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Dungeons & Dragons: Hoards


I cannot think of a better reason to brave all the dangers of adventuring than acquiring some goodies... and neither can my characters. Hoards is intended to aid the DM by providing a wide ranging yet balanced array of items with which to tempt and reward adventurers. It is a combination of level-based tables of likely treasure and some fine individual items that will be treasured by those fortunate enough to find them. There are also 'themed' hoards, as it is likely that the goodies you can steal from a necromancer's tower and somewhat different from what you'll find in the back of a bugbear's lair.

The first part provides a range of tables to help you decide what treasure there is to be found. It is all cross-referenced according to the CR of whoever the adventurers beat up to acquire it, very useful for those who require precise game balance at all times - and a useful guide for anyone who wants realistic and sensible amounts of loot to be found.

Coins and metals - and a few gems - are the subject of the first few tables. This is a lot more interesting than it might sound, as a selection of ideas for antique coins, strangely-stamped ingots and the like are provided, it is not a case of merely increasing the size of the adventurers' wallets! Like all specific items mentioned in this book, as well as its appearance, weight and value there is a 'Background' section which puts a bit of a story to it. Naturally, some of them won't fit in with your world, but the ideas are valuable and details can always be changed to suit.

Next come what are described as 'art objects' - a mix of works of art and some things that might be better described as trade goods. Still, imagine the adventures that might ensue if our intrepid explorers return with a beautiful bolt of purple silk and sell it to a dressmaker, prompting much intrigue in town as the fine ladies vie to have the best ballgown for the forthcoming New Year Ball! There are also 'mundane items' - many far from it! - which can be mixed in to create a hoard that is unique and interesting in more ways than just its monetary value.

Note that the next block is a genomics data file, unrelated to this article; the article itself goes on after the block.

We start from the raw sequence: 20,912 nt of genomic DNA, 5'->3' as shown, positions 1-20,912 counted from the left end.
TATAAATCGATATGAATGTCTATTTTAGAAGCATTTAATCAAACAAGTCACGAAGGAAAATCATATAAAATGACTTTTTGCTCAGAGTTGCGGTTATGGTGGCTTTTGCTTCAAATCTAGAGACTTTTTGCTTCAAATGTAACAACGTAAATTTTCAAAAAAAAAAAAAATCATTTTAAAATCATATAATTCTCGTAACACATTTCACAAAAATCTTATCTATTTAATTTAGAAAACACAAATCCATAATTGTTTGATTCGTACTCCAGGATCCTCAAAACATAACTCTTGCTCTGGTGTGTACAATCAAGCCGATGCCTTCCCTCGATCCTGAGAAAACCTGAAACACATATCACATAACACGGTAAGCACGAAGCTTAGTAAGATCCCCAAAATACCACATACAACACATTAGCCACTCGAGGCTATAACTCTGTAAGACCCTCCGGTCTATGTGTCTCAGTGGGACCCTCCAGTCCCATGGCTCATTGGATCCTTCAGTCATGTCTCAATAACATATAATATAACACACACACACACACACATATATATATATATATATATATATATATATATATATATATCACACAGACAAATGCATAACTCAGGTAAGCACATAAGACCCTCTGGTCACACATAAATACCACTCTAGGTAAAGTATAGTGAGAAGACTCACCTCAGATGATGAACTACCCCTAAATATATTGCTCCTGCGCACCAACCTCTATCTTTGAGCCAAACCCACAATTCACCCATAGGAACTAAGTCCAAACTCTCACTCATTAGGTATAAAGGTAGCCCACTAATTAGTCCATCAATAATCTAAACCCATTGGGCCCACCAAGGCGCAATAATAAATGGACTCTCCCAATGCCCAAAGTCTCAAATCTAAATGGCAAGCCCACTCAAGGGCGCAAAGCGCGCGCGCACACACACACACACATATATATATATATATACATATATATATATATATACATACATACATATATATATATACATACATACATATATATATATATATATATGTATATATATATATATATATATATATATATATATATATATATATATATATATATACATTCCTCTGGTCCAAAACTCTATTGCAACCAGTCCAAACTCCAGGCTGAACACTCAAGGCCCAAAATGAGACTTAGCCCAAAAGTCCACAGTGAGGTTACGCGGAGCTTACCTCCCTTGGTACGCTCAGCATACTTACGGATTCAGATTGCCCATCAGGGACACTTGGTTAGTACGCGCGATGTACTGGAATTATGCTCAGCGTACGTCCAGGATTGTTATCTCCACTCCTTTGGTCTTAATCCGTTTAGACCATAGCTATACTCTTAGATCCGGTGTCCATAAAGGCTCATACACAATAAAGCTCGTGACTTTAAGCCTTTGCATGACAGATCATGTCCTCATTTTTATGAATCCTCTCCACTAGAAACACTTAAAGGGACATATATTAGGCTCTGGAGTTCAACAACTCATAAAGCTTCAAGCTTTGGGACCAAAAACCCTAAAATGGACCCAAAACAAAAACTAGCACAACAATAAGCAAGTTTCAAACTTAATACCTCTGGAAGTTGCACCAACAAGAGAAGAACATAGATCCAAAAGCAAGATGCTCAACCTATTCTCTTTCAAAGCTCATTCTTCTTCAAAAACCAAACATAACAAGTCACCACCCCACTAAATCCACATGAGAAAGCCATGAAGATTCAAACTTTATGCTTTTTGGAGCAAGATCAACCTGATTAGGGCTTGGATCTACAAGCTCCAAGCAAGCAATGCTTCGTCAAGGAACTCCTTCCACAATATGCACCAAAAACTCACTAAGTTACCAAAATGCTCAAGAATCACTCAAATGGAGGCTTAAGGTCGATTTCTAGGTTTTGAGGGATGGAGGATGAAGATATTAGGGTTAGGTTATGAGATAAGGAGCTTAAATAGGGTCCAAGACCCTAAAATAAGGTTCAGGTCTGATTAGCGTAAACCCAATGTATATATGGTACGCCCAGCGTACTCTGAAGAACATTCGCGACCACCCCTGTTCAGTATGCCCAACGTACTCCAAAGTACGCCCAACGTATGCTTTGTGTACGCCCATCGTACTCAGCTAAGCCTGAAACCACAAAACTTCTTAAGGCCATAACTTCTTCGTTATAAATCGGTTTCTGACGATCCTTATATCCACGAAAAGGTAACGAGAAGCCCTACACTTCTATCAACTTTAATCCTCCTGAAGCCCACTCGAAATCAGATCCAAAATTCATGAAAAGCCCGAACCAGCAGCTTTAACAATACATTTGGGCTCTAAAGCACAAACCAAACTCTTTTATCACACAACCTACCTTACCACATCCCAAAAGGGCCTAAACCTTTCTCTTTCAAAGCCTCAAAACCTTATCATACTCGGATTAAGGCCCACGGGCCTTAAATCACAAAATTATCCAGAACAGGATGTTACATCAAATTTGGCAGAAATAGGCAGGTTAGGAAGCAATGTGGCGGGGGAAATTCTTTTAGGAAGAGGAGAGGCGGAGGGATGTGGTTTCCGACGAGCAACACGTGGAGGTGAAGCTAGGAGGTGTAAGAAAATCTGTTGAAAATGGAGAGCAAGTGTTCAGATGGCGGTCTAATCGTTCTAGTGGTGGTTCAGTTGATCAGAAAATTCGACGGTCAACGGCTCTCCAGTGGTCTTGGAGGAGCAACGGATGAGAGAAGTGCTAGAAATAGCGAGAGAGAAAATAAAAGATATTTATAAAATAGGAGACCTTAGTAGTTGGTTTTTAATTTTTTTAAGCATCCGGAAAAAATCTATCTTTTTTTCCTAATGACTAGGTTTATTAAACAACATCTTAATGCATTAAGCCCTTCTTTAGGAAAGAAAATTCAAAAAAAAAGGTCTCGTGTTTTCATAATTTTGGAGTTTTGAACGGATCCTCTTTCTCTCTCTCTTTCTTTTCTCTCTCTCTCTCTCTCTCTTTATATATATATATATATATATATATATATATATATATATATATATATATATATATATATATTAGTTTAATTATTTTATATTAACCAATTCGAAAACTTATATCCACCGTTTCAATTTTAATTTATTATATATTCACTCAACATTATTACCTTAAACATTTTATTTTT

Magic items have not been forgotten, of course, and there is a fine collection of well-detailed things - including armour, shields and weapons - to add to your hoard. Bardic knowledge skills will be handy to discover as much as you can about what you find, usually advisable just in case... Rings, staves and other common magic items are not forgotten either.

There are some fun wondrous items listed - I like the idea of a pair of gloves which become attuned to a task and carry on even after you have taken them off. Imagine the reaction of a nervous horse which suddenly finds that it is being groomed by a pair of gloves holding the appropriate brushes with nobody in sight! The Chest of Infinite Spell Component will come in handy in any campaign where mages are expected to account for component use... although it has a habit of distributing random components rather than the one you are actually after. While many of the items will spawn ideas just as you read about them, a few specific plot hooks are scattered throughout the book for the DM to use if he so wishes.

After a few intelligent or cursed items and a couple of minor artifacts, the work moves on to some ready-made sample hoards, including 'themed' ones designed to be used in specific situations. A table of hoard value against encounter level is also provided, so that DMs can select or swap out items without making their hoards too unbalanced. It winds up with fun ideas like a table of antiques, and ways of randomising the appearance of otherwise normal hoard items to make them a bit more unusual or distinctive.

Overall, this is an incredibly useful work that deserves a place in every DM's hoard - it will make the task of providing treasure for eager adventurers to loot so much easier.

Return to Hoards page.

Reviewed: 14 February 2007